The first and most central subtext of this series is that it is a rematch of the 2006 NBA Finals, a series that stomach-punched Dallas and – one could argue – sent the Mavs into a five-year funk. Really, that’s a credible argument. Dallas overcame the defending champion San Antonio Spurs in the 2006 Western Conference playoffs, winning Game 7 of the West semifinals in San Antonio to cross the threshold that many doubted they’d ever be able to. Dallas promptly advanced to the finals by erasing the Phoenix Suns in six games and then stomped all over the Miami Heat in the first two games of basketball’s showcase series. Dallas then attained an 89-76 lead over the wobbly and hesitant Heat with just under seven minutes left in Game 3 in Miami. The Mavs and their bombastic owner, Mark Cuban, were just about to drive the dagger into then-coach Pat Riley’s Miami championship project with Wade and sidekick Shaquille O’Neal.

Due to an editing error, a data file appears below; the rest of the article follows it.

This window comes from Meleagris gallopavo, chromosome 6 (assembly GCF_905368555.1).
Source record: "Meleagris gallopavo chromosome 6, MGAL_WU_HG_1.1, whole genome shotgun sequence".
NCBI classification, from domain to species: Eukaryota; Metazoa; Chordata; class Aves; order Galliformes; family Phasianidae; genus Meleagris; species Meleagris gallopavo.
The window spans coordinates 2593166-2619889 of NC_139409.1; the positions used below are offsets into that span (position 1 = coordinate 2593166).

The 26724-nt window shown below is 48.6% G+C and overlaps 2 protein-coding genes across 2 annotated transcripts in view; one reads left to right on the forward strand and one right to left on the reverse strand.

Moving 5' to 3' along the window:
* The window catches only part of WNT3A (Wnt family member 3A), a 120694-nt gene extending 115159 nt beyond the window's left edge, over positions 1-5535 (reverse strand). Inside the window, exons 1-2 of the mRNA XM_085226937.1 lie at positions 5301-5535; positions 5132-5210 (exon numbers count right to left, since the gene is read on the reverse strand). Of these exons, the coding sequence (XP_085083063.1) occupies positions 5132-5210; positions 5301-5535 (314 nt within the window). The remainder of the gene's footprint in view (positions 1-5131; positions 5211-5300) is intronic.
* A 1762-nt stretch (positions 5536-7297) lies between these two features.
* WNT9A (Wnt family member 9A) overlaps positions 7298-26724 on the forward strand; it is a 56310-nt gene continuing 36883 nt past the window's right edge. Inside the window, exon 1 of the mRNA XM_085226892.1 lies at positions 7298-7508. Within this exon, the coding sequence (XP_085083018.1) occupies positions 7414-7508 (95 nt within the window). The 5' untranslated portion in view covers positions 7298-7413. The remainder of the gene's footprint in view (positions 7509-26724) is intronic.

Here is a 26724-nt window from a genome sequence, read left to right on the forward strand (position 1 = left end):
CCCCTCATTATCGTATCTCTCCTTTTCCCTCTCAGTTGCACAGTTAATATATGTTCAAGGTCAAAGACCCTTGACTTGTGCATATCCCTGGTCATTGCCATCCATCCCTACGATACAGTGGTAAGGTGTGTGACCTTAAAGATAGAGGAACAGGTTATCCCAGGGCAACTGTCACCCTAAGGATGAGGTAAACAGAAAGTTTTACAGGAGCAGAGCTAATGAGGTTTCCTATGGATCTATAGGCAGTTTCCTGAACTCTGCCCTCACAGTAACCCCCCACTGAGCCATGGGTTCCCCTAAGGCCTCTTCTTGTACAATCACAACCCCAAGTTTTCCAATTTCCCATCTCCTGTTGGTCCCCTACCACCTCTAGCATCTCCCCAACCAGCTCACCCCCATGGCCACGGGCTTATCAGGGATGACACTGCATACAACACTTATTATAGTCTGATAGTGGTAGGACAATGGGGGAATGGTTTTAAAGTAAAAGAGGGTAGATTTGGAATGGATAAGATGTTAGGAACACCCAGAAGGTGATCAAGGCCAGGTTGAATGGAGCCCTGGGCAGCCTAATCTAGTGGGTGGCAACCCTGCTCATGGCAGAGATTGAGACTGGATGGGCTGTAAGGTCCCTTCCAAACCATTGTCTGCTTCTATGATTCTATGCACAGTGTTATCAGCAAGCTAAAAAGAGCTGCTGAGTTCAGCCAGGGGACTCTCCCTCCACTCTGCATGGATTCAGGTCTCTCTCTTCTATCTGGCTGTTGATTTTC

Then, however, everything unraveled, and the Mavs haven’t been the same since.